Eyal Regev presents an inter-disciplinary analysis of the Hasmoneans: How they perceived themselves and their role in Jewish history, and how they wanted to be perceived by their subjects. By exploring the ways—some common among ancient monarchies, others unique—in which the Hasmoneans shored up their authority, the author reveals the deliberate and innovative construction of a national politico-religious ideology. Regev discusses the Hasmoneans’ use of Temple and its cult, government and subsequent kingship, and their symbolic representations as reflected in their coins and palaces in comparison with contemporary Hellenistic kingdoms. The volume uncovers the cultural and social character of the Hasmoneans as rulers as well as of their state or kingdom. Merging historical sources with archaeological findings, Jewish perspectives and Hellenistic settings, a traditional text-oriented, historical-critical method with comparative and socio-anthropological approaches, The Hasmoneans aims to be the defining work on the cultural and social character of the priestly family that forms one of Jewish history’s most inspiring and instructive chapters.
Author: John J. Collins
Publisher: Univ of California Press
Release Date: 2017-02-14
"Judaism is often understood as the way of life defined by the Torah of Moses, but it was not always so. This book identifies key moments in the rise of the Torah, beginning with the formation of Deuteronomy, advancing through the reform of Ezra, the impact of the suppression of the Torah by Antiochus Epiphanes and the consequent Maccabean revolt, and the rise of Jewish sectarianism. It also discusses variant forms of Judaism, some of which are not Torah-centered and others which construe the Torah through the lenses of Hellenistic culture or through higher, apocalyptic, revelation. It concludes with the critique of the Torah in the writings of Paul"-- Prové de l'editor.
Author: Matthew V. Novenson
Publisher: Oxford University Press
Release Date: 2017-04-03
Messianism is one of the great themes in intellectual history. But because it has done so much important ideological work for the people who have written about it, the historical roots of the discourse have been obscured from view. What did it mean to talk about "messiahs" in the ancient world, before the idea of messianism became a philosophical juggernaut, dictating the terms for all subsequent discussion of the topic? In this book, Matthew V. Novenson offers a revisionist account of messianism in antiquity. He shows that, for the ancient Jews and Christians who used the term, a messiah was not an article of faith but a manner of speaking. It was a scriptural figure of speech, one among numerous others, useful for thinking about kinds of political order: present or future, real or ideal, monarchic or theocratic, dynastic or charismatic, and other variations besides. The early Christians famously seized upon the title "messiah" (in Greek, "Christ") for their founding hero and molded the sense of the term in certain ways; but, Novenson shows, this is just what all ancient messiah texts do, each in its own way. If we hope to understand the ancient texts about messiahs (from Deutero-Isaiah to the Parables of Enoch, from the Qumran Community Rule to the Gospel of John, from the Pseudo-Clementines to Sefer Zerubbabel), we must learn to think not in terms of a world-historical idea but of a language game, of so many creative reuses of an archaic Israelite idiom. In The Grammar of Messianism, Novenson demonstrates the possibility and the benefit of thinking of messianism in this way.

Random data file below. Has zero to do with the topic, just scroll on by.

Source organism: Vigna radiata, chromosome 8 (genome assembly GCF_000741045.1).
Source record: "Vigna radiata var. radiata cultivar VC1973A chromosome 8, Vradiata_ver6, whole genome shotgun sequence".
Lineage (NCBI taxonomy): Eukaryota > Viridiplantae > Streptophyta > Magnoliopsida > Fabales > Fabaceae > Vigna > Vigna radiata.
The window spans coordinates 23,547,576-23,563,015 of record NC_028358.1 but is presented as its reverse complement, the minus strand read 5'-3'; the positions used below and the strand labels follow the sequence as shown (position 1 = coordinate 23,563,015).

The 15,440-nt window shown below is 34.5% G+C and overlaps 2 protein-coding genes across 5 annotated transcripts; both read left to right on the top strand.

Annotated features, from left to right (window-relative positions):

This is the first of a four-volume groundbreaking study of Christological origins. The fruit of twenty years research, Jesus Monotheism lays out a new paradigm that goes beyond the now widely held view that Paul and others held to an unprecedented "Christological monotheism." There was already, in Second Temple Judaism and in the Bible, a kind of "christological monotheism." But it is first with Jesus and his followers that a human figure is included in the identity of the one God as a fully divine person. Volume 1 lays out the arguments of an emerging consensus, championed by Larry Hurtado and Richard Bauckham, that from its Jewish beginnings the Christian community had a high Christology and worshipped Jesus as a divine figure. New data is adduced to support that case. But there are weaknesses in the emerging consensus. For example, it underplays the incarnation and does not convincingly explain what caused the earliest Christology. The recent study of Adam traditions, the findings of Enoch literature specialists, and of those who have explored a Jewish and Christian debt to Greco-Roman Ruler Cult traditions, all point towards a fresh approach to both the origins and shape of the earliest divine Christology.
Author: Linda Zollschan
Publisher: Taylor & Francis
Release Date: 2016-12-08